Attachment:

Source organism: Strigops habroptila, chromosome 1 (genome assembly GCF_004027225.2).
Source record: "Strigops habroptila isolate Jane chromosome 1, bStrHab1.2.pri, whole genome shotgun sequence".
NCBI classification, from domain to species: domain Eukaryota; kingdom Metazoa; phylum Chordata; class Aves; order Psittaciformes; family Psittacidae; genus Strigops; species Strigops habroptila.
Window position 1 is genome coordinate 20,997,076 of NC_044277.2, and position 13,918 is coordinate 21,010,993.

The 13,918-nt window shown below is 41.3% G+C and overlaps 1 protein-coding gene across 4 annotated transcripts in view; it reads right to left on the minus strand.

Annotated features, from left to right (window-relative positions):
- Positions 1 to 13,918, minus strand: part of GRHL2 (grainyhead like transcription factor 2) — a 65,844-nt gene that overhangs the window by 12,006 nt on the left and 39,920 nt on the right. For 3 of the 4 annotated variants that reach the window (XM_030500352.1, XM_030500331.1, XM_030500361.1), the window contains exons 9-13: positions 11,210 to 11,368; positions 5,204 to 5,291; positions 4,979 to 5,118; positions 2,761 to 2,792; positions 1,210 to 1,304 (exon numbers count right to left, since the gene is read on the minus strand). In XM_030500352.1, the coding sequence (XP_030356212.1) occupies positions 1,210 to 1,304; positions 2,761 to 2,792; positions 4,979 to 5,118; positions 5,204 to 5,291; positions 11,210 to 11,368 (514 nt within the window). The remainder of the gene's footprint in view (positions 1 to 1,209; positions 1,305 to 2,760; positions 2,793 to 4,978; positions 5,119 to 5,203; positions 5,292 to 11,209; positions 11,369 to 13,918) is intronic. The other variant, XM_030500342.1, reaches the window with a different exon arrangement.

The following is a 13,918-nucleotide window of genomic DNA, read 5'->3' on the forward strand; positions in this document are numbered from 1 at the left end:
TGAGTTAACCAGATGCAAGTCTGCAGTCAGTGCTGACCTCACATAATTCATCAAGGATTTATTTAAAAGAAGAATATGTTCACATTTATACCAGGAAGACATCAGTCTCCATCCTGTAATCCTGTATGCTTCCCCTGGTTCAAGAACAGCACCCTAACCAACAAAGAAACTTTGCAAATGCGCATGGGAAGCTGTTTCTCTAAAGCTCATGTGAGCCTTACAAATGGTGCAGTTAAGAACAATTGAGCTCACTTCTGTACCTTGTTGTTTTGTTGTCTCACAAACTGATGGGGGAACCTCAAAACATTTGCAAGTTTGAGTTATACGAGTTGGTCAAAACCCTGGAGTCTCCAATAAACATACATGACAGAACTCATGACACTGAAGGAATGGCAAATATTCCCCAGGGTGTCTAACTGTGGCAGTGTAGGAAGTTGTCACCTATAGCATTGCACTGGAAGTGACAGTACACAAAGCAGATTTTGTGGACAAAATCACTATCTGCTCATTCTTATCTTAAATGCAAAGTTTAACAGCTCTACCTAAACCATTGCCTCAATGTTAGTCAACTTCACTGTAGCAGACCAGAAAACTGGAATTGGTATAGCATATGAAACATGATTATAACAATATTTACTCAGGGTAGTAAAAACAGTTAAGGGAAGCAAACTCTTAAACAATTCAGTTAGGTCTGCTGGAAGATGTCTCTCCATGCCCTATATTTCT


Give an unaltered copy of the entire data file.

Source organism: Strigops habroptila, chromosome 1 (genome assembly GCF_004027225.2).
Source record: "Strigops habroptila isolate Jane chromosome 1, bStrHab1.2.pri, whole genome shotgun sequence".
NCBI classification, from domain to species: domain Eukaryota; kingdom Metazoa; phylum Chordata; class Aves; order Psittaciformes; family Psittacidae; genus Strigops; species Strigops habroptila.
Window position 1 is genome coordinate 20,997,076 of NC_044277.2, and position 13,918 is coordinate 21,010,993.

The 13,918-nt window shown below is 41.3% G+C and overlaps 1 protein-coding gene across 4 annotated transcripts in view; it reads right to left on the minus strand.

Annotated features, from left to right (window-relative positions):
- Positions 1 to 13,918, minus strand: part of GRHL2 (grainyhead like transcription factor 2) — a 65,844-nt gene that overhangs the window by 12,006 nt on the left and 39,920 nt on the right. For 3 of the 4 annotated variants that reach the window (XM_030500352.1, XM_030500331.1, XM_030500361.1), the window contains exons 9-13: positions 11,210 to 11,368; positions 5,204 to 5,291; positions 4,979 to 5,118; positions 2,761 to 2,792; positions 1,210 to 1,304 (exon numbers count right to left, since the gene is read on the minus strand). In XM_030500352.1, the coding sequence (XP_030356212.1) occupies positions 1,210 to 1,304; positions 2,761 to 2,792; positions 4,979 to 5,118; positions 5,204 to 5,291; positions 11,210 to 11,368 (514 nt within the window). The remainder of the gene's footprint in view (positions 1 to 1,209; positions 1,305 to 2,760; positions 2,793 to 4,978; positions 5,119 to 5,203; positions 5,292 to 11,209; positions 11,369 to 13,918) is intronic. The other variant, XM_030500342.1, reaches the window with a different exon arrangement.

The following is a 13,918-nucleotide window of genomic DNA, read 5'->3' on the forward strand; positions in this document are numbered from 1 at the left end:
TGAGTTAACCAGATGCAAGTCTGCAGTCAGTGCTGACCTCACATAATTCATCAAGGATTTATTTAAAAGAAGAATATGTTCACATTTATACCAGGAAGACATCAGTCTCCATCCTGTAATCCTGTATGCTTCCCCTGGTTCAAGAACAGCACCCTAACCAACAAAGAAACTTTGCAAATGCGCATGGGAAGCTGTTTCTCTAAAGCTCATGTGAGCCTTACAAATGGTGCAGTTAAGAACAATTGAGCTCACTTCTGTACCTTGTTGTTTTGTTGTCTCACAAACTGATGGGGGAACCTCAAAACATTTGCAAGTTTGAGTTATACGAGTTGGTCAAAACCCTGGAGTCTCCAATAAACATACATGACAGAACTCATGACACTGAAGGAATGGCAAATATTCCCCAGGGTGTCTAACTGTGGCAGTGTAGGAAGTTGTCACCTATAGCATTGCACTGGAAGTGACAGTACACAAAGCAGATTTTGTGGACAAAATCACTATCTGCTCATTCTTATCTTAAATGCAAAGTTTAACAGCTCTACCTAAACCATTGCCTCAATGTTAGTCAACTTCACTGTAGCAGACCAGAAAACTGGAATTGGTATAGCATATGAAACATGATTATAACAATATTTACTCAGGGTAGTAAAAACAGTTAAGGGAAGCAAACTCTTAAACAATTCAGTTAGGTCTGCTGGAAGATGTCTCTCCATGCCCTATATTTCT